I've wanted to write about Kenya, but haven't known quite what to do -- I don't really want to write only about who I saw and what I did, because that feels very limited, yet I'm wary of writing about all the things I'm thinking about in terms of Kenya, writing, writers, and publishing, because I don't feel the authority to be able to write about those things in a way that would be useful to somebody other than me. I haven't really adjusted to being back in the U.S. and doing all the stuff I was doing before Kenya. I don't want to make the trip out to be some sort of grandly illuminating and life-changing thing, the tale so often told by colonialists and racists (often with the best of intentions and biggest of ignorances) of the rich white guy with existentialist qualms going off to the dark continent and discovering A.) his humanity; or B.) the inhumanity of the "primitive" world. It was an illuminating trip; it was life-changing, but I don't know how to convey why and how yet. It may take years.
In the meantime, I have a few things planned. First, I'm inviting some Africans to write about whatever they want here, because one thing I think we all need is more access to African writing, and since I've got this here weblog thingy and an audience, the least I can do is offer some of the writers I met the opportunity to meet this audience. We'll start things off tomorrow with a post by Beverley Nambozo.
Right now, though, I thought I'd give you some of the answers I have been offering to people who ask about the trip.
Q: How was Kenya?
A: Warm, Kenya. Well, Nairobi was warm but not exactly hot. Lamu, an island off the coast, was very hot. I was swimming in the Indian Ocean on Christmas Day.
Q: How long was the flight?
A: I spent about 18 hours in the air, plus time in various airports.
Q: Was there running water in your hotel?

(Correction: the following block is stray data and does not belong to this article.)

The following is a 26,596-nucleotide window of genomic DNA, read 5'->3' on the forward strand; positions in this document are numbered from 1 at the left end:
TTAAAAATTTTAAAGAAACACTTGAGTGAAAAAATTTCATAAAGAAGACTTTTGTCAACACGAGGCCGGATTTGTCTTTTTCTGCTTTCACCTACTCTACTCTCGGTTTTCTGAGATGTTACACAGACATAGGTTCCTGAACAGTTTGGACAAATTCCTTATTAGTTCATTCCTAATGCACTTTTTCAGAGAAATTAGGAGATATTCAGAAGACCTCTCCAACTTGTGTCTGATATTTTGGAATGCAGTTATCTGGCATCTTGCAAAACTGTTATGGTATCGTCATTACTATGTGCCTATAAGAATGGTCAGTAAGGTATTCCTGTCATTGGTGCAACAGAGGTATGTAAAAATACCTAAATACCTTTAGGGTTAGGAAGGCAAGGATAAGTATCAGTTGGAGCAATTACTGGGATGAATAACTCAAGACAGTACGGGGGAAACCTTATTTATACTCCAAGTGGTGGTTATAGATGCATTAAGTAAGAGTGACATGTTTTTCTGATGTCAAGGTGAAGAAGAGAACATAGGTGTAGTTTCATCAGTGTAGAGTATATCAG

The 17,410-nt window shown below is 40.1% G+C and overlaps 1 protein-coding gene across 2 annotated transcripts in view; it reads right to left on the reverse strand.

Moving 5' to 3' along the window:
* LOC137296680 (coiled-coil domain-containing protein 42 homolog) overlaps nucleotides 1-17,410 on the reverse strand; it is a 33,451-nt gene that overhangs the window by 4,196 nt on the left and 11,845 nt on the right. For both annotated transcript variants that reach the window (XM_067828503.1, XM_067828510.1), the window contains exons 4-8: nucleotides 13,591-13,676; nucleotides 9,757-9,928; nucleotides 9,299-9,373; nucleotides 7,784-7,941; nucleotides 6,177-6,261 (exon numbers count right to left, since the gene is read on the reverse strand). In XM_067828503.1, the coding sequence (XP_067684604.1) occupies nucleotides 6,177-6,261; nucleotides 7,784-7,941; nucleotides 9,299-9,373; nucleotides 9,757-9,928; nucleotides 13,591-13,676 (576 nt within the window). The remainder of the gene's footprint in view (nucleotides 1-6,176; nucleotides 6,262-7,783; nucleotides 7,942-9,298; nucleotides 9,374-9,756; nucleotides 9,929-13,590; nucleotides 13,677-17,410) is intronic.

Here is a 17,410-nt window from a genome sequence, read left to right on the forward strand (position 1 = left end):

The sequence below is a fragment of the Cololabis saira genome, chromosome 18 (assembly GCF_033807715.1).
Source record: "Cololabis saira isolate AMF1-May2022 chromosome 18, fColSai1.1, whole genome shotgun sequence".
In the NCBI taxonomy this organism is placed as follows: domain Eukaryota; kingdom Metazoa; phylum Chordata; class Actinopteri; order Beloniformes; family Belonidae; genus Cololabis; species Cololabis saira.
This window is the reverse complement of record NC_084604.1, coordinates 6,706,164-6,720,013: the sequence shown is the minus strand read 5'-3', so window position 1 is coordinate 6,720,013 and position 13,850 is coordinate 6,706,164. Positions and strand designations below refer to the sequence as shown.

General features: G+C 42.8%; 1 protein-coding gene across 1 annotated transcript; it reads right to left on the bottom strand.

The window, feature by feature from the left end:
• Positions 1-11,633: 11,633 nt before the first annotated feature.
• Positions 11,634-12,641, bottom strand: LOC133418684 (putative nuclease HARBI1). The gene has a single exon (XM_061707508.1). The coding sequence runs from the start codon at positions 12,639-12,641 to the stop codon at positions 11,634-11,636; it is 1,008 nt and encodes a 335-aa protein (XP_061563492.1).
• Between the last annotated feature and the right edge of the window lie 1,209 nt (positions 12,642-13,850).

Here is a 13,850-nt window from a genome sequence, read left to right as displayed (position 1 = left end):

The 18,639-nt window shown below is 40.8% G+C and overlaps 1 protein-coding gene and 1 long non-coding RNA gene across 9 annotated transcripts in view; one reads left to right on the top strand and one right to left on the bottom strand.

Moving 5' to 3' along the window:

A: Yes. I've been less comfortable staying in a village in France than I was in Kenya. Nairobi may be a bit dirty and not exactly safe at night, but it's a city. Lamu is quite different, being a small island, but it's an extraordinary place. What I got tired of there were the constant attention from people offering rides on donkeys or dhows, and the inescapable smell of donkey shit.
Q: Were there any cannibals? [Yes, I've been asked this question.]
A: No. I know it's hard to believe, but Africa is not a Tarzan movie.
Q: What did you eat?
A: I stopped being vegetarian a month or so before I left, because multiple people told me it would be difficult to get much purely vegetarian fare in Kenya. This was only partly true. I had friends who remained vegetarian there and had only a bit of trouble in Nairobi, but found the choices on Lamu pretty limited. I embraced my newfound carnivorousness wholeheartedly and sampled such things as goat and ostrich. The barbecued goat I had was similar to what I imagine a shoe might taste like, but the ostrich was a tender dark meat, and quite good. Mostly, though, I ate chicken, fish, vegetables, rice, and fruit. The fruit juices were particularly extraordinary.
Q: Did you get any writing done?
A: A little bit. I started a new story that I'm not sure I'll ever finish. Wrote a lot of journal entries.
Q: What was your best experience?
A: There were many great experiences, actually. The experience of hanging out with so many talented writers from all over the world was the greatest benefit of the trip. The best day, though, was when Njihia Mbitiru's father and mother drove me all around Nairobi and then to various towns and sites outside the city. They were determined to show me all the different levels and iterations of Kenyan society, and the stories they told of various places and people helped me get a sense of where I was in a way that nothing else during the trip did.
Q: Would you go back?
A: Given the opportunity, sure. I hope to visit Nairobi again, certainly, and there are lots of places throughout the continent I would like to see. There are people I very much hope to meet again, as well.